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dc.contributor.authorTeixeira, Maria G.
dc.contributor.authorCosta, Maria da Conceição N.
dc.contributor.authorOliveira, Wanderson K. de
dc.contributor.authoret al.
dc.description.abstractWe describe the epidemic of microcephaly in Brazil, its detection and attempts to control it, the suspected causal link with Zika virus infection during pregnancy, and possible scenarios for the future. In October 2015, in Pernambuco, Brazil, an increase in the number of newborns with microcephaly was reported. Mothers of the affected newborns reported rashes during pregnancy and no exposure to other potentially teratogenic agents. Women delivering in October would have been in the first trimester of pregnancy during the peak of a Zika epidemic in March. By the end of 2015, 4180 cases of suspected microcephaly had been reported. Zika spread to other American countries and, in February 2016, the World Health Organization declared the Zika epidemic a public health emergency of international concern. This unprecedented situation underscores the urgent need to establish the evidence of congenital infection risk by gestational week and accrue knowledge. There is an urgent call for a Zika vaccine, better diagnostic tests, effective treatment, and improved mosquito-control methods.en_US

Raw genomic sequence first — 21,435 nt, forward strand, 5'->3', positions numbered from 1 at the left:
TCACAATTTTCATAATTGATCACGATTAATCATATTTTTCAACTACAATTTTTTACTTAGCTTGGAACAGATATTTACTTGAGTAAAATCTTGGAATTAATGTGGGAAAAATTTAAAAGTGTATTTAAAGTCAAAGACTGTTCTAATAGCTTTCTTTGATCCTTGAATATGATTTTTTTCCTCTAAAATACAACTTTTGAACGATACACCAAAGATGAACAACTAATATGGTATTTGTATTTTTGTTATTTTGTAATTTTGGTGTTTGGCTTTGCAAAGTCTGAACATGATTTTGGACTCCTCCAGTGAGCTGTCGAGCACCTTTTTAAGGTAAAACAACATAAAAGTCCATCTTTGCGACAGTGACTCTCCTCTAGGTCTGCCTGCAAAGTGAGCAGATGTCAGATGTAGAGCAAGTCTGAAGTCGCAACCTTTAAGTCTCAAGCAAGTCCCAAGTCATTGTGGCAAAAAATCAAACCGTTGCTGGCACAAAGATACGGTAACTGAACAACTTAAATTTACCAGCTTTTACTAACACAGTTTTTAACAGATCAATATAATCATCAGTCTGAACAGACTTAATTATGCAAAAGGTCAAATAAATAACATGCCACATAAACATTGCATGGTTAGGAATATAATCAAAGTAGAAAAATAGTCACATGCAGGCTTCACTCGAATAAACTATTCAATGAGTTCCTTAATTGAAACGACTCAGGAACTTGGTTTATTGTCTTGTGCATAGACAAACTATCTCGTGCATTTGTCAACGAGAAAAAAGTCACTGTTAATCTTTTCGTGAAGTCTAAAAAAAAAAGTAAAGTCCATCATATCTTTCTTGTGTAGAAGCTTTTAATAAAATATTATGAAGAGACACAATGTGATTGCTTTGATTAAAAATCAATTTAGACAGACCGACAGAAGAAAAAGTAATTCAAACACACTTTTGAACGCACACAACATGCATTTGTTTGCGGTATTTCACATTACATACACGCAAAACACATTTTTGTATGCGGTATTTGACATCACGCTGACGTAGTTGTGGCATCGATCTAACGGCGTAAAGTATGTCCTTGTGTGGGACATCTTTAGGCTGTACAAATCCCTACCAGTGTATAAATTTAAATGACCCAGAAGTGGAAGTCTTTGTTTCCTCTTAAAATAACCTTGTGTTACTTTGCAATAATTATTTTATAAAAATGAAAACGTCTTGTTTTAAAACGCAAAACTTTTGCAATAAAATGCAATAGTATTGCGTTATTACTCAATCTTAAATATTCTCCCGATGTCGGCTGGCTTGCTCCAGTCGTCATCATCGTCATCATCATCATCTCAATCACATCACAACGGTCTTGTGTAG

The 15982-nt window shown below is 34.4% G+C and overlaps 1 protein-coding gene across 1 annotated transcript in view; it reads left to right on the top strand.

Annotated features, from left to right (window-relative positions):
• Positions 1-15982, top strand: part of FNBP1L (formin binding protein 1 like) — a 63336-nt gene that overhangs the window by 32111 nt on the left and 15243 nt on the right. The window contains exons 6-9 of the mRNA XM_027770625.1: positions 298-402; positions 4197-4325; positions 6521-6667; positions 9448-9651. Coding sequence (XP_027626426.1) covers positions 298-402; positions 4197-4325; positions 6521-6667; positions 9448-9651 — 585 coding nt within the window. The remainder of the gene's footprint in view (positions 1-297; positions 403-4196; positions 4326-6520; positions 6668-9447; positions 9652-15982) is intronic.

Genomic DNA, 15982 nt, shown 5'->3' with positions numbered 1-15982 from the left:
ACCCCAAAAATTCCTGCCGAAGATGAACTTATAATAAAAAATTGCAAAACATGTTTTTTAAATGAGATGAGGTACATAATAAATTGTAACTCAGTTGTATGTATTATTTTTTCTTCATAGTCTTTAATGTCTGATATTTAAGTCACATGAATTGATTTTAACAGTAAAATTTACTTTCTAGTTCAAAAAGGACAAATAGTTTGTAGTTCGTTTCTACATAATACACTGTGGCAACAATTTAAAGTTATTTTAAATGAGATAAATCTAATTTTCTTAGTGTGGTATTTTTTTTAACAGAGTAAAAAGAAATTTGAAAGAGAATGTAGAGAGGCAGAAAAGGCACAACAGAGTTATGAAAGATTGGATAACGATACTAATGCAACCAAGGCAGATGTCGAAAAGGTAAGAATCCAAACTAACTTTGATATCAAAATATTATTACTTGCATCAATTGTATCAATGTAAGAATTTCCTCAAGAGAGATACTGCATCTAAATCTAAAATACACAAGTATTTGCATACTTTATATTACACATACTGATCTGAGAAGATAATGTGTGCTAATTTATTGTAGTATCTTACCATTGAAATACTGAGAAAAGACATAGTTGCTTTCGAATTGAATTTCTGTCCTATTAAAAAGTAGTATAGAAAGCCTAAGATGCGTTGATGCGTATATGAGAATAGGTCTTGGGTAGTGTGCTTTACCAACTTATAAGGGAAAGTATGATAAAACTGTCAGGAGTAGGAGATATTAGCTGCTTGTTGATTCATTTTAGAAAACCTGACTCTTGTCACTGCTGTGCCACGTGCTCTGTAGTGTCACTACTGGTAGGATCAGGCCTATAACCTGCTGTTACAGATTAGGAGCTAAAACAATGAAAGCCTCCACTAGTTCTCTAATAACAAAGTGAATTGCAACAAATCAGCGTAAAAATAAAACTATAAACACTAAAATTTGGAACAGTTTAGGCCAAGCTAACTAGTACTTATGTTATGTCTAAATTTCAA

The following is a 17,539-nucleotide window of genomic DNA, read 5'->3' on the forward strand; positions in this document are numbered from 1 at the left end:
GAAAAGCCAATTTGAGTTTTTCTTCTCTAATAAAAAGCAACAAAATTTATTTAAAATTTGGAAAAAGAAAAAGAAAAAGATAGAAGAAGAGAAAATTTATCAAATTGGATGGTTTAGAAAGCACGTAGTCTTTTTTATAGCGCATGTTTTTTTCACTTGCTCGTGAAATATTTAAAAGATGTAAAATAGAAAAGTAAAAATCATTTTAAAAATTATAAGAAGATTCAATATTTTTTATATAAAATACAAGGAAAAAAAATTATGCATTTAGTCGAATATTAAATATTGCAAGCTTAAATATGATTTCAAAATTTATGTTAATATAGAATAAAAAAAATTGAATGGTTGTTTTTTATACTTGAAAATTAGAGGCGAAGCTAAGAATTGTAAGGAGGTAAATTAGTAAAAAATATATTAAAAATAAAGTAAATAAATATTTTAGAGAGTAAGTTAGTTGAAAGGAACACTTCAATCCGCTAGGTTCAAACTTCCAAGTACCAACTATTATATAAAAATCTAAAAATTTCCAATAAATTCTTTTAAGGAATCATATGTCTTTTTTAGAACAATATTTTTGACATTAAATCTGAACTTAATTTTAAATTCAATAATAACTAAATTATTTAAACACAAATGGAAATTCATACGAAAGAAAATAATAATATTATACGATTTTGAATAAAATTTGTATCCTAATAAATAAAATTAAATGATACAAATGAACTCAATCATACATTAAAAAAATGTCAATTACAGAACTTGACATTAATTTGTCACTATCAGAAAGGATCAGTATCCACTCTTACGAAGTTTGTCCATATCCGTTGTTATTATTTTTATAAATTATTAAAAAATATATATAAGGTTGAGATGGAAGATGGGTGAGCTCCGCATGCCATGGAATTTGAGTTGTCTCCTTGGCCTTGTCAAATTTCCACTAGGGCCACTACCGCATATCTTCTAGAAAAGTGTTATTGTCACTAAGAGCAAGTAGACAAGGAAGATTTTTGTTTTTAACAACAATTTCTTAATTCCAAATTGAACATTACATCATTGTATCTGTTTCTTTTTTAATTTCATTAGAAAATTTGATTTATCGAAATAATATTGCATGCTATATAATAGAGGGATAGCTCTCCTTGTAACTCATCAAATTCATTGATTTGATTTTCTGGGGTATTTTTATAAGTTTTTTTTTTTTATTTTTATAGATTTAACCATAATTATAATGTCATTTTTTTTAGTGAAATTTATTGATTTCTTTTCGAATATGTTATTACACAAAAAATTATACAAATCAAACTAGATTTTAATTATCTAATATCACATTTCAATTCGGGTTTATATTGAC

dc.subjectZika Research Projecten_US
dc.subjectZika Vírusen_US
dc.titleThe Epidemic of Zika Virus–Related Microcephaly in Brazil: Detection, Control, Etiology, and Future Scenariosen_US
eihealth.categoryEpidemiology and epidemiological studiesen_US
eihealth.typeResearch protocol informationen_US
eihealth.maincategorySave Lives / Salvar Vidasen_US
dc.relation.ispartofjournalAmerican Journal of Public Healthen_US
dc.contributor.corporatenameBrazil. Ministério da Saúdeen_US

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